Things you should or could be doing
- Use the Top Tips for Employers (see Resources below)
- Carers Trust suggest:
Recognise carers in your workforce
Unlike parents, many carers are invisible in the workforce, reluctant to discuss their personal situation and unaware of the support available to them.
Quote “carers” specifically in policies and other documentation.
Nominate a key contact in the workplace.
Set up an internal carers group or forum – to allow carers to meet together occasionally – for mutual support, information sharing and to raise the profile of caring in the organisation. Depending on the type and structure of your organisation, this might be a face to face or virtual group. Allow time for the carers you employ to attend the group.
Offer practical support through your employment policies and practices
Caring is often less predictable than child-care. Flexible working policies need to include the flexibility to change arrangements as caring responsibilities change. They also need to recognise the possibility of emergencies arising.
Implement flexible working policies compliant with the current law, and allowing as much flexibility for change as is consistent with business needs. Review all your employment policies to ensure they are ‘carer friendly’ – for example, does your policy on stress management recognise the complex linkages between work related and home related stress? Also organise training for managers in carer awareness.
Ask carers what will help them to successfully combine work and caring
The people who know best what will really make a difference to their ability to do a good job for you and keep up with their caring responsibilities at the same time, are the carers themselves. There are often small and inexpensive things employers can do to help – such as:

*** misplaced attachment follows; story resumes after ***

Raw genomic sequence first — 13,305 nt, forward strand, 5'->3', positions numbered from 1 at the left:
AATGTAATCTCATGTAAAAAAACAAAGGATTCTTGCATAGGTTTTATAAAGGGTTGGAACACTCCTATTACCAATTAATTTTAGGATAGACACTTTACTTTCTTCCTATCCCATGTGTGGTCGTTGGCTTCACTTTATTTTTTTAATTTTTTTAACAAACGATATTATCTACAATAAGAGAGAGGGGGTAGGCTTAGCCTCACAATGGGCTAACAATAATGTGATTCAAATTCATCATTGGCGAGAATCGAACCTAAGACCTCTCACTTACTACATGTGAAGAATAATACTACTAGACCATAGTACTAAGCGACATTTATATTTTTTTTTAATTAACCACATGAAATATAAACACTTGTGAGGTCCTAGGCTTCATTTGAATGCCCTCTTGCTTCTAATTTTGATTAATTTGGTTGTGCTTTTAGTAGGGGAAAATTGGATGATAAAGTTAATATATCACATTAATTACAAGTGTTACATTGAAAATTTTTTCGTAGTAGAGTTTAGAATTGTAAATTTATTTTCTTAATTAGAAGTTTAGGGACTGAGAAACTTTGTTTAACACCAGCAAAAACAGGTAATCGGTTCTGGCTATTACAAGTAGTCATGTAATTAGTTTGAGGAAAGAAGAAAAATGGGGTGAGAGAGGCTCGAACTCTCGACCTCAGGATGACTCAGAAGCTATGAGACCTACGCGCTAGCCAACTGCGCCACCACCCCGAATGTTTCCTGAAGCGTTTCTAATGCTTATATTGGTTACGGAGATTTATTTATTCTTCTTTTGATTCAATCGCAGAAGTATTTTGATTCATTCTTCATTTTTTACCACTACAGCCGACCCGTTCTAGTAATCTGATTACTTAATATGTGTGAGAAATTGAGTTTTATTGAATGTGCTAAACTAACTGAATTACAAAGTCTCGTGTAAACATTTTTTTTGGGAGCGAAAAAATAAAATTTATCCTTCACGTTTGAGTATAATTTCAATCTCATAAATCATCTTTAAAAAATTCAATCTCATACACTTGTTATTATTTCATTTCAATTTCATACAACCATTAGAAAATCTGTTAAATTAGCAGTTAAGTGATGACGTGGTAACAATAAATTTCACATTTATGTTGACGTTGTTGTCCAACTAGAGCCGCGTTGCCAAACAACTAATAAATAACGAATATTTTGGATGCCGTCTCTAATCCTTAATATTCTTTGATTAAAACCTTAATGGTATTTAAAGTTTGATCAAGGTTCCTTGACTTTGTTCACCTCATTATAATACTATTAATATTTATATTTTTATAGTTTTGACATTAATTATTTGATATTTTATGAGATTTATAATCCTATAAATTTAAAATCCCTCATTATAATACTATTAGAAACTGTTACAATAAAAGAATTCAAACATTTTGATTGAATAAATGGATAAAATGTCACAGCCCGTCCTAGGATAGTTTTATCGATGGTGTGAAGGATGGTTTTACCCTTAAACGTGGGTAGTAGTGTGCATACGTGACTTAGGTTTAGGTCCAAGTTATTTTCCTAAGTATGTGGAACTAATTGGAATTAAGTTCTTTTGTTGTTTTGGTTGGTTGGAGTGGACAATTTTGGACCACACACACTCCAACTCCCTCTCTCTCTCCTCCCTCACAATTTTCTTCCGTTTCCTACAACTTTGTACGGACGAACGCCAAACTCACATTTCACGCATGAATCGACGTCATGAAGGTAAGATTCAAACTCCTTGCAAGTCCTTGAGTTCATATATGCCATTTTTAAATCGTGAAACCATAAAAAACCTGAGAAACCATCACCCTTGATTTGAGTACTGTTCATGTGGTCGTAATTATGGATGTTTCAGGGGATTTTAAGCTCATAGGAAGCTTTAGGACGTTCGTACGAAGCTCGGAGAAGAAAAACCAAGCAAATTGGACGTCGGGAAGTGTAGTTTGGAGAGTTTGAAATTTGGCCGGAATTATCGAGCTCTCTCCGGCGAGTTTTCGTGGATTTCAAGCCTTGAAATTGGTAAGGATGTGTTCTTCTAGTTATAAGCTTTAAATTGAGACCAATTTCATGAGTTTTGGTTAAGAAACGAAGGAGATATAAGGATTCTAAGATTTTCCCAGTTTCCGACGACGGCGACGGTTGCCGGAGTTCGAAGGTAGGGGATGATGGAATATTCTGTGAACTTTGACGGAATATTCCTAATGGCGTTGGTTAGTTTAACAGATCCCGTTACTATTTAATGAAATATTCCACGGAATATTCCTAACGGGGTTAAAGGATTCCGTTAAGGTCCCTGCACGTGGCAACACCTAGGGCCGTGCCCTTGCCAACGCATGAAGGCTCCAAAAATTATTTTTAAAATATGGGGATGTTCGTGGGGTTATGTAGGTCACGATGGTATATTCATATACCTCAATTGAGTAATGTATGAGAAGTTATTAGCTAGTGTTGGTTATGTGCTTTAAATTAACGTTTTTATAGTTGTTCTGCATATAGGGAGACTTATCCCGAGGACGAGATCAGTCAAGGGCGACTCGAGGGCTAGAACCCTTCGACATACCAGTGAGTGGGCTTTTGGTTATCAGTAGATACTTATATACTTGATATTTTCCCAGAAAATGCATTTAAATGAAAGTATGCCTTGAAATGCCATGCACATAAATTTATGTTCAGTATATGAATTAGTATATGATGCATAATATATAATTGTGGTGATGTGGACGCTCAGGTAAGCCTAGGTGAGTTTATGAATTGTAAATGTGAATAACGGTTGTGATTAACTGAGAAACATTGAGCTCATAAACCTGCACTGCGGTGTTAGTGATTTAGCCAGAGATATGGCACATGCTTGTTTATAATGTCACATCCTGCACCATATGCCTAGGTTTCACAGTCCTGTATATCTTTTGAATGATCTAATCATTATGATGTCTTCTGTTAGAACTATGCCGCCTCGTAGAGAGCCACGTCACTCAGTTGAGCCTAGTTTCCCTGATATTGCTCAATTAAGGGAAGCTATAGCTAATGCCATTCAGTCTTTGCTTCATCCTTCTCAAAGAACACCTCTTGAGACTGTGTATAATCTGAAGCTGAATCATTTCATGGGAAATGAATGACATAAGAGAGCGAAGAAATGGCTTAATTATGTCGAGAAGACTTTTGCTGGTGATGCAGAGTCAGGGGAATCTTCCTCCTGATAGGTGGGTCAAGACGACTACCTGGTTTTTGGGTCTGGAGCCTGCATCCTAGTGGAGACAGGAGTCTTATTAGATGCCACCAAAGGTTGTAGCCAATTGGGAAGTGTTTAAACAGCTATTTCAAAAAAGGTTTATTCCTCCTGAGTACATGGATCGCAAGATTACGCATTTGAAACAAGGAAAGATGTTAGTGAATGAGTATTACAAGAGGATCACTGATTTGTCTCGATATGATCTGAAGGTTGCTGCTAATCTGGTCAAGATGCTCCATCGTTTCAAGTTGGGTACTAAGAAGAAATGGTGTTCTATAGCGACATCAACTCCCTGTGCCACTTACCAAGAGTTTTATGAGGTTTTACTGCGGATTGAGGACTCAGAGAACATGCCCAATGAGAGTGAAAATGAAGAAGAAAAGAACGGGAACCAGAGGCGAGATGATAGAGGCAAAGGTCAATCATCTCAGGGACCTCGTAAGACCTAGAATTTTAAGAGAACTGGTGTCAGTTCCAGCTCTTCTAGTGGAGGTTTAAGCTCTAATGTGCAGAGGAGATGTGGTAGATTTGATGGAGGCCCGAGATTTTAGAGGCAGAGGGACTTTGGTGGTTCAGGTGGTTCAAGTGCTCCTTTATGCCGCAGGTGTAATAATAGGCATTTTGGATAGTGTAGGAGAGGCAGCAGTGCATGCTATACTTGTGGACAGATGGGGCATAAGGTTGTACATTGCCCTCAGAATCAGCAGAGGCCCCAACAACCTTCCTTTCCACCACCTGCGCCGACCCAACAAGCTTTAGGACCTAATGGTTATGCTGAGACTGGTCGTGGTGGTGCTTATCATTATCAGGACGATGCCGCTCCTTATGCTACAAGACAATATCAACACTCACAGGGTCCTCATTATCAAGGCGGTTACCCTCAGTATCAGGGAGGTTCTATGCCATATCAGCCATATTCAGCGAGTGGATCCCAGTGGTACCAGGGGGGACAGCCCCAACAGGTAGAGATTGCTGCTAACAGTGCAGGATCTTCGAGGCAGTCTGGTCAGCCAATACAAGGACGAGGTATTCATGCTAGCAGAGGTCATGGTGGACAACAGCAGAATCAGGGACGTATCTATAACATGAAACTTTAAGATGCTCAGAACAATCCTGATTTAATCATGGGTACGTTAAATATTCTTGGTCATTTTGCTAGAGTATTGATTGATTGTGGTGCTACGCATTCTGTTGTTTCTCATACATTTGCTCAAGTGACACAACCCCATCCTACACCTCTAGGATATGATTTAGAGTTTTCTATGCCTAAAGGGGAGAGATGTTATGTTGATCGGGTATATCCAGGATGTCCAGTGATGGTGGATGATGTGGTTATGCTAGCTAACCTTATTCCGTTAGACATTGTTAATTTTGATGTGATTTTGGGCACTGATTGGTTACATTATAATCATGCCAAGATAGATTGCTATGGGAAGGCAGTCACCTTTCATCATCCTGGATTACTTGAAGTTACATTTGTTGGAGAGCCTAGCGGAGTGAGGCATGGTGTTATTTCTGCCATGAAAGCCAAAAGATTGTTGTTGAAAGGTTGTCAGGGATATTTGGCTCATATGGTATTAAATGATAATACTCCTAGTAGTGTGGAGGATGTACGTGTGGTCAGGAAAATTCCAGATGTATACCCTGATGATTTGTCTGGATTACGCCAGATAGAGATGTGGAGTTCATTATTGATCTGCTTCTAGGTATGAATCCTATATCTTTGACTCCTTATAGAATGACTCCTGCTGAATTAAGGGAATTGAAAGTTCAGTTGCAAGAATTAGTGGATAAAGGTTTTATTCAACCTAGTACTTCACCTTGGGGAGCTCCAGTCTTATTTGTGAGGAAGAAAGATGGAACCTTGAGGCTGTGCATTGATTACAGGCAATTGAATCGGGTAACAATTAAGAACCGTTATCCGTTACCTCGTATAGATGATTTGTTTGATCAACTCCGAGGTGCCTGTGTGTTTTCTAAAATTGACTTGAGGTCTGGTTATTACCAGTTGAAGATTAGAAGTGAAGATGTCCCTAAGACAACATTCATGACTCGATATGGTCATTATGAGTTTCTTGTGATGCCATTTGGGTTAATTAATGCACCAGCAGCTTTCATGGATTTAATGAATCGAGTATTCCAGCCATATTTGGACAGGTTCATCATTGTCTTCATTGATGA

allowing employees to leave mobile telephones on in meetings in case of emergencies
flexing start and finish times to help people deal with caring commitments before and after work
allowing people time and access to a telephone to check on the person they care for from time to time while working.
Surveys, focus groups and employee carer groups are all useful ways to find out what the carers you employ would value.
Develop a specific Carers in Employment policy setting out the various ways your organisation will support carers in the workforce.
The impact of caring can be much better managed and controlled if carers have good information about services and support available.
advertise contact information about the local Carers Support Organisations
share Carers Trust website links
provide resources to support the internal Carers Group
hold information events
forge formal links with service provider organisations like Manchester Carers Network
(adapted from Carers Trust)
- Contact us (link to contact form) and tell us what you are doing to support carers in your workforce
¹The 2011 Census showed 3 million carers juggling paid employment with caring – around half of all carers. The same Census showed 42,000 adult carers in Manchester.
²Carers UK and YouGov (2013) as part of Caring & Family Finances Inquiry UK Report (2014)
³Centrica Best for Carers and Eldercare, Top Employers for Working Families Special Awards 2015